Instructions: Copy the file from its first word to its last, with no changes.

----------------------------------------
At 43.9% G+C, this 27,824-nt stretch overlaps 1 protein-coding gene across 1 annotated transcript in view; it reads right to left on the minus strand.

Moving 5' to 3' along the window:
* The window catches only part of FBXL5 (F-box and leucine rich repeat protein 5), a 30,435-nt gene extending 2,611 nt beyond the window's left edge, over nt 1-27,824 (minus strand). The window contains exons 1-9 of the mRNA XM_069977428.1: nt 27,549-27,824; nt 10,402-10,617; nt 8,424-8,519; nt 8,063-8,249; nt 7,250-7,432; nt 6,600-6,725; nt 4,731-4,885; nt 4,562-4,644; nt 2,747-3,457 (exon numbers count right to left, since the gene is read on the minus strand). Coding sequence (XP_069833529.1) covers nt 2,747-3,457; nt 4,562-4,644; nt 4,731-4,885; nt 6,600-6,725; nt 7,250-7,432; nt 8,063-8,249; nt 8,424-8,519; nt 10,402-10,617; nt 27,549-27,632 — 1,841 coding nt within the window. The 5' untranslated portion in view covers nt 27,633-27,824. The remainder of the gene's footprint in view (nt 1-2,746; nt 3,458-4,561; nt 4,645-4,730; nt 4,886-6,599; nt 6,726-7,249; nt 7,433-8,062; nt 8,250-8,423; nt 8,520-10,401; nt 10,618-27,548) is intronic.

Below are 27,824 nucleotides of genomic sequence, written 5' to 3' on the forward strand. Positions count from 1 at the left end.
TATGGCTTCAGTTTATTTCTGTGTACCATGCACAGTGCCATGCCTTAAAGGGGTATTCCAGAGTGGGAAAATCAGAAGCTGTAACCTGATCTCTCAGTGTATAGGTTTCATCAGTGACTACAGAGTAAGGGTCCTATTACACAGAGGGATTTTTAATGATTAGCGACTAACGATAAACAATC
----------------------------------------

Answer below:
At 43.9% G+C, this 27,824-nt stretch overlaps 1 protein-coding gene across 1 annotated transcript in view; it reads right to left on the minus strand.

Moving 5' to 3' along the window:
* The window catches only part of FBXL5 (F-box and leucine rich repeat protein 5), a 30,435-nt gene extending 2,611 nt beyond the window's left edge, over nt 1-27,824 (minus strand). The window contains exons 1-9 of the mRNA XM_069977428.1: nt 27,549-27,824; nt 10,402-10,617; nt 8,424-8,519; nt 8,063-8,249; nt 7,250-7,432; nt 6,600-6,725; nt 4,731-4,885; nt 4,562-4,644; nt 2,747-3,457 (exon numbers count right to left, since the gene is read on the minus strand). Coding sequence (XP_069833529.1) covers nt 2,747-3,457; nt 4,562-4,644; nt 4,731-4,885; nt 6,600-6,725; nt 7,250-7,432; nt 8,063-8,249; nt 8,424-8,519; nt 10,402-10,617; nt 27,549-27,632 — 1,841 coding nt within the window. The 5' untranslated portion in view covers nt 27,633-27,824. The remainder of the gene's footprint in view (nt 1-2,746; nt 3,458-4,561; nt 4,645-4,730; nt 4,886-6,599; nt 6,726-7,249; nt 7,433-8,062; nt 8,250-8,423; nt 8,520-10,401; nt 10,618-27,548) is intronic.

Below are 27,824 nucleotides of genomic sequence, written 5' to 3' on the forward strand. Positions count from 1 at the left end.
TATGGCTTCAGTTTATTTCTGTGTACCATGCACAGTGCCATGCCTTAAAGGGGTATTCCAGAGTGGGAAAATCAGAAGCTGTAACCTGATCTCTCAGTGTATAGGTTTCATCAGTGACTACAGAGTAAGGGTCCTATTACACAGAGGGATTTTTAATGATTAGCGACTAACGATAAACAATC